The Deposit Protection Service (The DPS) keeps deposit money safe for letting agents, landlords and renters during the course a tenancy. Its free, government-accredited custodial tenancy deposit protection scheme has protected over five million deposits over the last decade.
Its Dispute Resolution Service allows landlords, letting agents and tenants to resolve disputes without resorting to lengthy or expensive court procedures, and over the last decade has adjudicated over 73,000 disputes.
In our adjudication case study series, The DPS’ head of adjudication, Alexandra Coghlan-Forbes, is going to share examples of recent, real-life case studies with us.
She talks us through the guidelines that affect the way her team reaches decisions to help agents and landlords understand the process.
Our latest case study looks at tenancy breaches and why they don’t always automatically lead to a full claim…
A landlord claimed £150 for post-tenancy cleaning, plus £75 to repair ‘preventable’ damage to an electric towel rail pinned in place using ‘unsafe’ DIY hooks. The landlord provided an invoice for both.
The tenant disputed the claim. They cleaned the property, which had a ‘very old and stinky carpet’ and damaged walls, before moving in. Furthermore, the tenancy contract did not mention cleaning, they said.
The tenant signed the tenancy agreement and the check-in report, which included photographs. The check-in report stated that the property was clean throughout, subject to a few nominal cleaning omissions. The report noted the towel rail with one top end missing.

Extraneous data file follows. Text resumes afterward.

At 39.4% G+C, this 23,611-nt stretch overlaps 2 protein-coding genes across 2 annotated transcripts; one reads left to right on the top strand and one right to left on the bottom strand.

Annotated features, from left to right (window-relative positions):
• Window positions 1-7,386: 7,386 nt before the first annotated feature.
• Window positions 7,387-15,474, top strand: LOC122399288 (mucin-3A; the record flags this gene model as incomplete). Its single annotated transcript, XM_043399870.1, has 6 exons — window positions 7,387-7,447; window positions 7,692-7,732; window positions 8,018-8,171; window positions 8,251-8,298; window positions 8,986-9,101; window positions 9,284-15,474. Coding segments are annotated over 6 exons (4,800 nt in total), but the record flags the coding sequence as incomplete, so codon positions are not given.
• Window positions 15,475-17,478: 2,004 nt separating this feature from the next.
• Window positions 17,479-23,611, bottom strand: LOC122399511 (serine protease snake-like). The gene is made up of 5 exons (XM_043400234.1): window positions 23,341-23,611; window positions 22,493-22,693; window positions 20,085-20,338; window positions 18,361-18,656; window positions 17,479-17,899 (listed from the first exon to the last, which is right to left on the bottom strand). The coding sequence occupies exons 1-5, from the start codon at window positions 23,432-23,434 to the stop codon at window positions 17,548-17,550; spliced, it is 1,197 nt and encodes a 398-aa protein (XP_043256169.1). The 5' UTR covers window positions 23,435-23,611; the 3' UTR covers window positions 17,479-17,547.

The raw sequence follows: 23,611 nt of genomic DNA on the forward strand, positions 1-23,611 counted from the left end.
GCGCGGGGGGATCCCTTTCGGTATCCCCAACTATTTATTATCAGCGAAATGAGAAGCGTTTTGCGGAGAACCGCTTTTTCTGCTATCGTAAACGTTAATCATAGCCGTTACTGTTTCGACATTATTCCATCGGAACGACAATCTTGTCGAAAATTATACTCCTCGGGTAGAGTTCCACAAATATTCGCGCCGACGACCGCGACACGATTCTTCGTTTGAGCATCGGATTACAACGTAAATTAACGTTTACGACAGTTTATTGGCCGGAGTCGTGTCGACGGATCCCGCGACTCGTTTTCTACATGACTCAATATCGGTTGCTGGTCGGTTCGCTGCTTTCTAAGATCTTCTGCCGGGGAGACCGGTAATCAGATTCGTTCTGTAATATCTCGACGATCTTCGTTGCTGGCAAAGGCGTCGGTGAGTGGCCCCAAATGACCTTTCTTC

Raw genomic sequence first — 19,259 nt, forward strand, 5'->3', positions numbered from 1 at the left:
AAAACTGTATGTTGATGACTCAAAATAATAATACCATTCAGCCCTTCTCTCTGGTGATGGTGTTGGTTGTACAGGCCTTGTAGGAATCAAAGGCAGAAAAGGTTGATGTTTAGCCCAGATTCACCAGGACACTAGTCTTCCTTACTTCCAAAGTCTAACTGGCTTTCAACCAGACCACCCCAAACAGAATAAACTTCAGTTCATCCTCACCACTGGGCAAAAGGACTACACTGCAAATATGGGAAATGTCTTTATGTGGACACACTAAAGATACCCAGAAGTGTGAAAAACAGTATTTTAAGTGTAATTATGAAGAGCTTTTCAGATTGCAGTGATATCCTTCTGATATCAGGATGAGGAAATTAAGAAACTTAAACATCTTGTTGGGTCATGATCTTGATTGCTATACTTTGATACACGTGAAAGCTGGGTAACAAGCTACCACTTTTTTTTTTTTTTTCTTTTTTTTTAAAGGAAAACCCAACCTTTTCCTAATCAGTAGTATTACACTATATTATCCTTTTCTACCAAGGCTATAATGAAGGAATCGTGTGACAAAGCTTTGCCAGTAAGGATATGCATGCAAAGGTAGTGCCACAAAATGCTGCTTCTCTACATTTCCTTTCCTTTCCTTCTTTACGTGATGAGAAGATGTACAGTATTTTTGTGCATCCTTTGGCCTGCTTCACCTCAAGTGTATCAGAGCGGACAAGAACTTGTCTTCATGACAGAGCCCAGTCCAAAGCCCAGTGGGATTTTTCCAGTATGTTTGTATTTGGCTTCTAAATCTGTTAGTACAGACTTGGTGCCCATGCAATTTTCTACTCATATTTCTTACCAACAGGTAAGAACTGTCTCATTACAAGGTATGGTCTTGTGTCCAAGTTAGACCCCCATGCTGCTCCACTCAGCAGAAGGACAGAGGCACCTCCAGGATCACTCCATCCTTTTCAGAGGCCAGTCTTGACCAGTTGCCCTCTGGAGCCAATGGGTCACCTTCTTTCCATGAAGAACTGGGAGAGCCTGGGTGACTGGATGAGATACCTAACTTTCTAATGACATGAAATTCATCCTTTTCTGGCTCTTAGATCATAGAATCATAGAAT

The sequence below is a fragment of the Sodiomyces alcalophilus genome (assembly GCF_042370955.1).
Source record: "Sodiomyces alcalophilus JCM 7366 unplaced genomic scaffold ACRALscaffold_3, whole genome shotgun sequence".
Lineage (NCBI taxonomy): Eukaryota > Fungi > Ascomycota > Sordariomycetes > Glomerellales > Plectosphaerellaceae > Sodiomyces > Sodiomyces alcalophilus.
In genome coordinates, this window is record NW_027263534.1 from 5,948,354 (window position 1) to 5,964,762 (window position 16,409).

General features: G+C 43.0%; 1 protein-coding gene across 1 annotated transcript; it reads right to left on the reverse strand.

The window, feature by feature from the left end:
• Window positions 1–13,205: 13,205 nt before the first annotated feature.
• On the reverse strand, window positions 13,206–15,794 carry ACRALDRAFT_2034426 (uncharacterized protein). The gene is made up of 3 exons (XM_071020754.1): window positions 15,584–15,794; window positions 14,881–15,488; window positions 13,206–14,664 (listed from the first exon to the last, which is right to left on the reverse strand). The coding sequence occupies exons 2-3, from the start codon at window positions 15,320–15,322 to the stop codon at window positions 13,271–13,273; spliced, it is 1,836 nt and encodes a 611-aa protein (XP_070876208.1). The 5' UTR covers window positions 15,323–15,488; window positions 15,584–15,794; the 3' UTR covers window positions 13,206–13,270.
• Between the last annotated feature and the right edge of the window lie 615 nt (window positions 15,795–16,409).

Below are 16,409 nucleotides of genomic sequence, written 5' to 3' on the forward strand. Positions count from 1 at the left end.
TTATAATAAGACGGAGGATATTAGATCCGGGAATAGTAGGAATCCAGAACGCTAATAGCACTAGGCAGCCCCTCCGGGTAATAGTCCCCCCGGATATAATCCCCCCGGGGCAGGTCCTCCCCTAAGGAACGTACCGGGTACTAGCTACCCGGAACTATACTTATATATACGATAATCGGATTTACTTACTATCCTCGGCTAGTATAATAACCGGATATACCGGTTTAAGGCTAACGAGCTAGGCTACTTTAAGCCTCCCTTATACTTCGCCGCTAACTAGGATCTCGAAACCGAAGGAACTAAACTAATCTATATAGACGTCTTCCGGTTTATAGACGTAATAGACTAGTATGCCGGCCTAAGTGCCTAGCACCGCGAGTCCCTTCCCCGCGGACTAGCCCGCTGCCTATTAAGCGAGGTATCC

The check-out report detailed personal belongings left behind, rubbish and cleaning omissions, but it also showed that the tenant carried out some cleaning before departure.
The tenant did not sign the check-out report, nor did an independent third party oversee the inspection.
The landlord provided a post tenancy date-stamped video, which included footage of the towel rail covered by a towel, meaning adjudicators could not see any damage.
Adjudicators awarded 50% of the cleaning costs to the landlord, which they said was fair, reasonable and proportionate.
They balanced the reliable check-in evidence against the unreliable check-out report, factoring in in the video, which enabled them to compare the property’s condition at both ends of the tenancy.
Adjudicators did not award to the landlord for the damaged towel rail. Despite recorded damage to it at the start of the tenancy, the evidence did not show damage at the end, nor was there other evidence to support this claim.
Tenancy breaches do not automatically lead to the full claim award because adjudicators will also consider the property’s condition at the start of the contract.
*Alexandra Coghlan-Forbes is head of adjudication at the DPS